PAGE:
Balancing School and Work


Taylor Fanning

Taylor Fanning poses with her coworker at MJR!

Alyssa Benka, Social Media Manager

   High school is one of the most busy and hectic times in our life. When you add a part time job on top of that, it feels like a recipe for failure and stress. 

   Part time jobs are seen as a way for kids to learn responsibility and time management before going to college and getting a “real” job. Having a job in high school does have many benefits, like having your own source of money and learning communication skills. It also comes with many burdens.

   Although there are limits on how long students are allowed to work during the school week, certain places ignore these rules and a part time job turns into a full time commitment. Students work six hours or more, while still being expected to finish their homework. Teachers will not give extensions on homework because a student was at work; they do not accept work as a valid excuse to not get assignments done. At the same time, they expect the student to stay up at an unreasonable hour to finish an assignment due at 11:59pm.

   When you take into consideration that LCN students get home after 1pm and may not get home from work until 10pm, it’s easy to see how difficult it can be to succeed in school. Going to school for six hours, coming home for an hour or two, then leaving again for another six hours is not a sustainable way to go through high school. It becomes physically exhausting for students to learn from sunrise to noon then work from afternoon until well after sunset.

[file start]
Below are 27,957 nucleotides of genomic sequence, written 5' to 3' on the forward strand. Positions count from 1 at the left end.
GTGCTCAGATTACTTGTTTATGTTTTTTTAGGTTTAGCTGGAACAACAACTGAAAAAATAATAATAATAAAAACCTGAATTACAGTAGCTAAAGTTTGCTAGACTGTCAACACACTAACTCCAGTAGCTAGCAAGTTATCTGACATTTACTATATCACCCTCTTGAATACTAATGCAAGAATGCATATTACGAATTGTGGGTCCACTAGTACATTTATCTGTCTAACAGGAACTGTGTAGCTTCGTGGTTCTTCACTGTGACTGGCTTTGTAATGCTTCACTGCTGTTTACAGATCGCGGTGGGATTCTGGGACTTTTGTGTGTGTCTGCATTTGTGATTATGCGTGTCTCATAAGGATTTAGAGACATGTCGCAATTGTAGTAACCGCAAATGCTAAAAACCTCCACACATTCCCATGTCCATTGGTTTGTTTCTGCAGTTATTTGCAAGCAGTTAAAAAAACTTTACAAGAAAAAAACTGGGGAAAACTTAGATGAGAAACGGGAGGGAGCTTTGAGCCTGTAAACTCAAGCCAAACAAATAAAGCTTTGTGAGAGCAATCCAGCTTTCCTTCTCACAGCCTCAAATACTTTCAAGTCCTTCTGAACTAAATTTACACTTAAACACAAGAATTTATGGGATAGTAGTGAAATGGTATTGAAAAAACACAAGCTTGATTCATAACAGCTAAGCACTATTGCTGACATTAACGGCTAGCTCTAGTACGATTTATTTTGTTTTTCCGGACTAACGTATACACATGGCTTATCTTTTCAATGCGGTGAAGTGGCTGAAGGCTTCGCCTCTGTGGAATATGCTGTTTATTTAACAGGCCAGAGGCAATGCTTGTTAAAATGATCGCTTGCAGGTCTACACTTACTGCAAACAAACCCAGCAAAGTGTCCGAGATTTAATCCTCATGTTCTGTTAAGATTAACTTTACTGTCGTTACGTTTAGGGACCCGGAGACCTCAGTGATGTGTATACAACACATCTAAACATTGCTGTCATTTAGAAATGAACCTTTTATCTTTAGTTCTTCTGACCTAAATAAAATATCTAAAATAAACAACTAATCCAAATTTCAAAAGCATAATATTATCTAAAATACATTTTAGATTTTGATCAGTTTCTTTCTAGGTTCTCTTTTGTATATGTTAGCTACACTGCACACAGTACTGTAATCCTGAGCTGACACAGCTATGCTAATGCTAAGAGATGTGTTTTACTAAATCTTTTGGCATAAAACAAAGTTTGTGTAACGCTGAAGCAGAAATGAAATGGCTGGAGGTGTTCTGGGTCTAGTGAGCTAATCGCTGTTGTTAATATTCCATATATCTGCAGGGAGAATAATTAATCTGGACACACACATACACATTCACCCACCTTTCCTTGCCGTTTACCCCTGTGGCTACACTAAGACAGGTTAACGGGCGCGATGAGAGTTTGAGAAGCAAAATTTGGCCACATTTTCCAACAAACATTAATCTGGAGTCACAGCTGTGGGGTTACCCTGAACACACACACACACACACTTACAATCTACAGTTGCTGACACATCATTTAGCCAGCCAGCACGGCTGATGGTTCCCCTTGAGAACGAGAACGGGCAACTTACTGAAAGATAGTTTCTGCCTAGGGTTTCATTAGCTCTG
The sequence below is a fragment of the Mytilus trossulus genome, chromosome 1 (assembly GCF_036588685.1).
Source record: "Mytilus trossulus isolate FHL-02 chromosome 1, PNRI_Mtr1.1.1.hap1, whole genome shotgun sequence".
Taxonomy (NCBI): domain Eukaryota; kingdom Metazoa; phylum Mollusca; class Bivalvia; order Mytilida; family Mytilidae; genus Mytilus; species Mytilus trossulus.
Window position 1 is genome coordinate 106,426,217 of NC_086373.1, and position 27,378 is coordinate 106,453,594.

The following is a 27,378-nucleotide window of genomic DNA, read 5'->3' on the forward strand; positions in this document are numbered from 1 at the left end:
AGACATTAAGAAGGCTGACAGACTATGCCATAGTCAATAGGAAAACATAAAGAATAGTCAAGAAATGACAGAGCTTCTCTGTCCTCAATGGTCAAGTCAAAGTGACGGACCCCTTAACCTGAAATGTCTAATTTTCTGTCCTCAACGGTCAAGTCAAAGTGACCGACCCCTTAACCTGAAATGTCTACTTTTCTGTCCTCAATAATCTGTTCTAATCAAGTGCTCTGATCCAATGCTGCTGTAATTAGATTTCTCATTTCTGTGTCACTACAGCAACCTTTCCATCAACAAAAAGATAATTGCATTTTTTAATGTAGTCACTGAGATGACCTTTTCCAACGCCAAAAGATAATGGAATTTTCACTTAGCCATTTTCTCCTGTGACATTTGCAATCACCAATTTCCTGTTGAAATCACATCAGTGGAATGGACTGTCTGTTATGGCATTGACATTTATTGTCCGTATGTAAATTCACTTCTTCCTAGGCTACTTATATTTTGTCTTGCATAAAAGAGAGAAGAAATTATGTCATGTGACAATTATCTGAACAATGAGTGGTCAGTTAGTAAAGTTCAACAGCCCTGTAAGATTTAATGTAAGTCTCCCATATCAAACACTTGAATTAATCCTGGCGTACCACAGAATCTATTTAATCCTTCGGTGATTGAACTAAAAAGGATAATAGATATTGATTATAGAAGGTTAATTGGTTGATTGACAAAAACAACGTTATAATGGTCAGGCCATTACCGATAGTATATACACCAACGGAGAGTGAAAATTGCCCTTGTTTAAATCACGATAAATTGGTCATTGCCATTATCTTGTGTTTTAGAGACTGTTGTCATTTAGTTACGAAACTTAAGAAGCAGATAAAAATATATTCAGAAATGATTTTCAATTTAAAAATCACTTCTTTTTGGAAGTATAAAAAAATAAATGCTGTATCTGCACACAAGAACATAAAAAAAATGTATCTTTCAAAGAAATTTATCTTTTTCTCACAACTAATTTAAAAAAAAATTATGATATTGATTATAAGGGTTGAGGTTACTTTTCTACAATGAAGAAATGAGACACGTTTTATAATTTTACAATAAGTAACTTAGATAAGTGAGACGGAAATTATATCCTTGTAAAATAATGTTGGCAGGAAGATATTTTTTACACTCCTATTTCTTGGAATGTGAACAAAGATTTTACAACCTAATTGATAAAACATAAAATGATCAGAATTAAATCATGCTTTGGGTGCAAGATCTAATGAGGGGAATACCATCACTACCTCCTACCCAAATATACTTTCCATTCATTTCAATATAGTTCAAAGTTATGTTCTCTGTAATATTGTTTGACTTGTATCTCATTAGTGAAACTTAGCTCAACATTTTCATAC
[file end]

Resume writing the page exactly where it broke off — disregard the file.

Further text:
The biggest problem is the race against time. Now that assignments are often due online, they have to be turned in before school the next morning. Students in school can usually only work an evening/night shift. If they want to go to sleep, they have to finish their homework before so it isn’t late.

   Taylor Fanning, ‘21, has had many late nights during the school year. She has worked at a movie theater for two and a half years, taking up the majority of her high school years. “Working late nights made it really hard to get up for school in the morning. I would skip [school] all the time.” 

   Fanning has impressive grades and is one of the class of 2021’s valedictorians, but she acknowledges that she would do even better in her classes if she didn’t spend so many hours and late nights at work. Along with many other students, she wishes that weekends were reserved solely for relaxing.

   After calculating time spent asleep and time spent at work, I have about fifteen hours throughout the entire weekend to do what I want. I have to set aside about four hours for homework if I actually want to understand what I’m learning. Now, there are eleven hours remaining for the weekend. Some people have it way worse than I do. People who work past 11pm could argue that they have half the amount of free time that I do. Students who play sports on the weekends have even less time.

   Like many things in life, jobs in high school are good in moderation. Too much time at work can interfere with school, and not enough experience can lower a student’s chance at landing a professional job in the future.